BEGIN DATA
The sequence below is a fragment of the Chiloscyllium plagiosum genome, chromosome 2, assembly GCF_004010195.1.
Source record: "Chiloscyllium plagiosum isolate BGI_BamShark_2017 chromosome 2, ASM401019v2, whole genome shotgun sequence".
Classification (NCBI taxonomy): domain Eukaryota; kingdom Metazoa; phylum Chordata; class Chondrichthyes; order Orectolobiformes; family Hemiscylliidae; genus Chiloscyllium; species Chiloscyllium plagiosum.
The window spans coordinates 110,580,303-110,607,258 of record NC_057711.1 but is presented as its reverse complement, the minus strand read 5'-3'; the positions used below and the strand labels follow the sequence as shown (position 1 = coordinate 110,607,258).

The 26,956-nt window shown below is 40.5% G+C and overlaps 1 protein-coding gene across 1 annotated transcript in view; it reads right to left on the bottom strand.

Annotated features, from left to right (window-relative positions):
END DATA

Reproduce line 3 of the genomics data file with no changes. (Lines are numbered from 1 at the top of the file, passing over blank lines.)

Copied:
Classification (NCBI taxonomy): domain Eukaryota; kingdom Metazoa; phylum Chordata; class Chondrichthyes; order Orectolobiformes; family Hemiscylliidae; genus Chiloscyllium; species Chiloscyllium plagiosum.